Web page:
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Basic bioscience underpinning health
Through basic bioscience underpinning health (BBUH), BBSRC provides sustained research investment to improve health and wellbeing through the life course.
This recognises the importance of both fundamental bioscience and studies of human, animal and microbial biology, and collaborative multidisciplinary approaches that will lead to improvements in the health and wellbeing of humans and animals in the context of the 'One Biology, One Health' concept. This is a collaborative and coordinated approach to combat infectious diseases of zoonotic origin by drawing on a common pool of scientific knowledge from multiple disciplines to improve the health and wellbeing of animals and people in their environment.
- Multidisciplinary research in areas including diet and gut health, physical activity, brain, immune systems, stem cell biology and tissue engineering
- Investments including the Centre for Integrated Systems Biology of Ageing and Nutrition at Newcastle University, international collaborations, and BBSRC research and technology clubs
- Supporting the skills base by maintaining in vivo skills for academia and industry e.g. through the Integrative Mammalian Biology Centres; increasing capacity in the ageing research community through PhDs tied to international collaborations
- The majority of BBSRC's research requirements in this area are delivered through the responsive mode research priority 'Ageing Research: lifelong health and wellbeing'
The ageing population is a key policy challenge for the UK Government for which sustained investment is required. Increasing the 'healthspan' of an individual through understanding the biological mechanisms of ageing and maintenance of health through the life course is the key driver for BBUH, and BBSRC supports research addressing the UK ageing strategy.
- The pharmaceuticals industry makes a significant contribution to the maintenance of an individual's health over their life course. Supporting underpinning research in academia and in collaboration with the industry will address key challenges and bottlenecks experienced by the industry, and help maintain its competitiveness internationally
- Over the last three decades, approximately 75% of emerging human infectious diseases have been of zoonotic origin. 'One Biology, One Health' is a concept to work with other funders to provide an integrated approach to this challenge
The BBUH priority is delivered through responsive mode grants, cross-Research Council programmes, industrial and international collaborations, and topic-specific workshops.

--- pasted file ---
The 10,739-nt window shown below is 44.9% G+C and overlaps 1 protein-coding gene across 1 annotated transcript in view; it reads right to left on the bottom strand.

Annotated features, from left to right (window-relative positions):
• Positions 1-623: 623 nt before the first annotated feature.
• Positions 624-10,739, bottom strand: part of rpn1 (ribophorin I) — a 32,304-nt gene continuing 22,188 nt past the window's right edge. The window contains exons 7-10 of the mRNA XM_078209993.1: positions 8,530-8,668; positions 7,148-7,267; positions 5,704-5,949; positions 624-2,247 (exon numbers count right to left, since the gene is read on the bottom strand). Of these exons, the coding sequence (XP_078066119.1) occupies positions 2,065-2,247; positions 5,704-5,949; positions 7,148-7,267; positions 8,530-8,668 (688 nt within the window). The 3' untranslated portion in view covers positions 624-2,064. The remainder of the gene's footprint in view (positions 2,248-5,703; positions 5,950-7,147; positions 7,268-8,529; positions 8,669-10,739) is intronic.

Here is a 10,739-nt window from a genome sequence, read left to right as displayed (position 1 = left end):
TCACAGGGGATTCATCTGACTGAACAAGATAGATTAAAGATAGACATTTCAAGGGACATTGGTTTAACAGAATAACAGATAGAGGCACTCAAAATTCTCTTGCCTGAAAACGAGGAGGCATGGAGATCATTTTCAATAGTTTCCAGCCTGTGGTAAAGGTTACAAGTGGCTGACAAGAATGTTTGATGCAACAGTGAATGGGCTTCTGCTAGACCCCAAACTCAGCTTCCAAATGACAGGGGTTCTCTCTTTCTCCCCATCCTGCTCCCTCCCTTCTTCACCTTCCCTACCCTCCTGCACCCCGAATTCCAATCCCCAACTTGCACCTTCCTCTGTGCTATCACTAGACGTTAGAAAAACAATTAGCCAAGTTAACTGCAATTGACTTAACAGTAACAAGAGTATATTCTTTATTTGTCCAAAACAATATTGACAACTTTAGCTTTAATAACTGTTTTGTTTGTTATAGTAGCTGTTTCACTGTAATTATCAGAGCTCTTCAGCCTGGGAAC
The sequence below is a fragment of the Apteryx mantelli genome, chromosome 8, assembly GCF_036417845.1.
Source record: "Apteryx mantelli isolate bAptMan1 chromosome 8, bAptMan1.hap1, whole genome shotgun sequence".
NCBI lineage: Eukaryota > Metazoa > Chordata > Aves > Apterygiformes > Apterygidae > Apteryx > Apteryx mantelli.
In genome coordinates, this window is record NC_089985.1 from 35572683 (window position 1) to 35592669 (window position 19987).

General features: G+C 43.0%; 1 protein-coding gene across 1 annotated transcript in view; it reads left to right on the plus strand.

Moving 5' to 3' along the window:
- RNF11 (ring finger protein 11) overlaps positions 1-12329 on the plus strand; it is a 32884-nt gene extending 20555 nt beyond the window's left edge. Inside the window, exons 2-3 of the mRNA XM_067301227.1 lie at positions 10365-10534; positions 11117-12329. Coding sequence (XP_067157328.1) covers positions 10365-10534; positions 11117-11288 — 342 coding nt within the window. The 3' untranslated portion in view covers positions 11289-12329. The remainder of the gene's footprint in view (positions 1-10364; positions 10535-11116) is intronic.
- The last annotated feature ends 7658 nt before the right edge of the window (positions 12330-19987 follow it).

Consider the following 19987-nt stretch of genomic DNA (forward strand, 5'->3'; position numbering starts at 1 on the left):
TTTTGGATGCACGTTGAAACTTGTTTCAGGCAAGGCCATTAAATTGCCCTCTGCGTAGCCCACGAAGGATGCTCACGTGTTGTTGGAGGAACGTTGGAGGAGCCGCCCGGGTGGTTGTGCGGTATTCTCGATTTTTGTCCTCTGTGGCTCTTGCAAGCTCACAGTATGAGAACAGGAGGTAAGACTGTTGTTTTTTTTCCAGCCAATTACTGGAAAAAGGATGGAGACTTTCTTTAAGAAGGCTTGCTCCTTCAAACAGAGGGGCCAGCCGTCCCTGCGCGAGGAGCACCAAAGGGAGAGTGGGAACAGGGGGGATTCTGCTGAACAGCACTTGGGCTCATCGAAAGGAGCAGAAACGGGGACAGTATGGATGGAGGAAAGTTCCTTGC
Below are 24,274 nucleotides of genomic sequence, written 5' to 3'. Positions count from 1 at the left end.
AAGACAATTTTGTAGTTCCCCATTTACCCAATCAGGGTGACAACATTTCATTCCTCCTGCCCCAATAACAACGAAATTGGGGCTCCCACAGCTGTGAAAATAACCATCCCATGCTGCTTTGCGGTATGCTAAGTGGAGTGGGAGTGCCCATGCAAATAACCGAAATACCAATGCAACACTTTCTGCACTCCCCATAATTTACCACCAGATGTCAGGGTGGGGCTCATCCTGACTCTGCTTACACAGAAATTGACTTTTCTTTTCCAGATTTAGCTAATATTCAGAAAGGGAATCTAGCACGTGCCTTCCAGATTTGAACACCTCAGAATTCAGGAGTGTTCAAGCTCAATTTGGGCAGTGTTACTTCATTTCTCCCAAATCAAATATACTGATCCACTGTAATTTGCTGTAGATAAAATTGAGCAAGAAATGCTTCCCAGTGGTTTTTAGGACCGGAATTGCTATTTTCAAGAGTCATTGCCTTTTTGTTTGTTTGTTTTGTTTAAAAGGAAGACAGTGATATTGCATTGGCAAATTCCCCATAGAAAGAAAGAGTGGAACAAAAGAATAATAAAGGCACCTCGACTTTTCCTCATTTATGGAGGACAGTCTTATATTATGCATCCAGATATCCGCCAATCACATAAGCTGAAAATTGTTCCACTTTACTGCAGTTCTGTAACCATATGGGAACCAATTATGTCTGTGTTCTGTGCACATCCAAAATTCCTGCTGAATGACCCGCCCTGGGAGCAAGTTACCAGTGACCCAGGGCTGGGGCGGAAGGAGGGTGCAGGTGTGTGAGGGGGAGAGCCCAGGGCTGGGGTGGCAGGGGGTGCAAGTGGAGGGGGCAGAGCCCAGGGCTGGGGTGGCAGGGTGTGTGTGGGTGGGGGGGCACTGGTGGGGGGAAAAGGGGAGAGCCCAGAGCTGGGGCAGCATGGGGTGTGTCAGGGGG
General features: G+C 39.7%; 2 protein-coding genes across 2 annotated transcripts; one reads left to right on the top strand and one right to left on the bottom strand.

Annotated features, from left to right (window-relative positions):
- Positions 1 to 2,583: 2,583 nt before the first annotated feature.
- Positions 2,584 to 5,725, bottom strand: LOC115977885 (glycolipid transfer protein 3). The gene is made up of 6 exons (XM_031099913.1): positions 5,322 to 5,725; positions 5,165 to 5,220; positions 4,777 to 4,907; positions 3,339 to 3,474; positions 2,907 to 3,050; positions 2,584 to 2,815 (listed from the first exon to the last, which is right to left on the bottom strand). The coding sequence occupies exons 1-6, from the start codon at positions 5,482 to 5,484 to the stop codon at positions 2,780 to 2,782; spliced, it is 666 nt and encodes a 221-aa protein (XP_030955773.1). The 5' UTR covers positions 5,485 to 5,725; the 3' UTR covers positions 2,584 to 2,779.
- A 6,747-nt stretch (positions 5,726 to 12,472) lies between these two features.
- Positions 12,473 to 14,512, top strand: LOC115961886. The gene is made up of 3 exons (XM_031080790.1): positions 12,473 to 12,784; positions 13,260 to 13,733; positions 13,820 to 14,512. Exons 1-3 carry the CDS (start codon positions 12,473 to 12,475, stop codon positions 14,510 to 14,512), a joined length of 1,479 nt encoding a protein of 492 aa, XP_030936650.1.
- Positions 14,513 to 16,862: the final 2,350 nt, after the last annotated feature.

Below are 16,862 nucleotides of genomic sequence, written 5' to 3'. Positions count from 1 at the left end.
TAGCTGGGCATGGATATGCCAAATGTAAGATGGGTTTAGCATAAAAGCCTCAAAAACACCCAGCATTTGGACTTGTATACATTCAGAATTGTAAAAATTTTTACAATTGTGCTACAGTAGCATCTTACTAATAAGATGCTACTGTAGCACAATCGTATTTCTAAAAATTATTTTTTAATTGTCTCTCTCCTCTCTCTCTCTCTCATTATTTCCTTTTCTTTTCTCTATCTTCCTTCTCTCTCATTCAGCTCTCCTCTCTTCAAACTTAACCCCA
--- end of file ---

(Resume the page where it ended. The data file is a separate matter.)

- The responsive mode priority is ageing research: lifelong health and wellbeing
- Cross-Council programmes include New Dynamics of Ageing and Lifelong Health and Wellbeing
- Industry collaborations are promoted through research and technology clubs, including the Diet and Health Research Industry Club (DRINC), the Animal Health Research Club (ANIHWA), Chemical Biology Networks UK and the UK Regenerative Medicine Platform
- International activities include collaborative awards with the National Institute on Aging (NIA) and the ERA-Net ERA-AGE 2
- 'One Biology, One Health' overlaps with the food security strategic priority. It is promoted through responsive mode grants under the animal health research priority, and through the cross-Council Environmental and Social Ecology of Human Infectious Diseases initiative. European collaborations include the Emerging and Major infectious Diseases of Livestock (EMIDA); international calls include the Ecology and Evolution of Infectious Diseases
Future delivery of this priority will be through completion of a final phase of the cross-Council Lifelong Health and Wellbeing programme, and further support through RM and international activities.
- One Biology One health is being taken forward through several international activities at European and wider scales, for example ANIHWA, ERA-Net, and STAR-IDAZ Global Net that will deliver research co-ordination
- DRINC has now entered its second phase. A DRINC2 Steering Group was established in April 2013. The call for outline applications opened in May 2013
- The overall direction of this priority is being refreshed following a portfolio analysis of BBSRC support for health-related research
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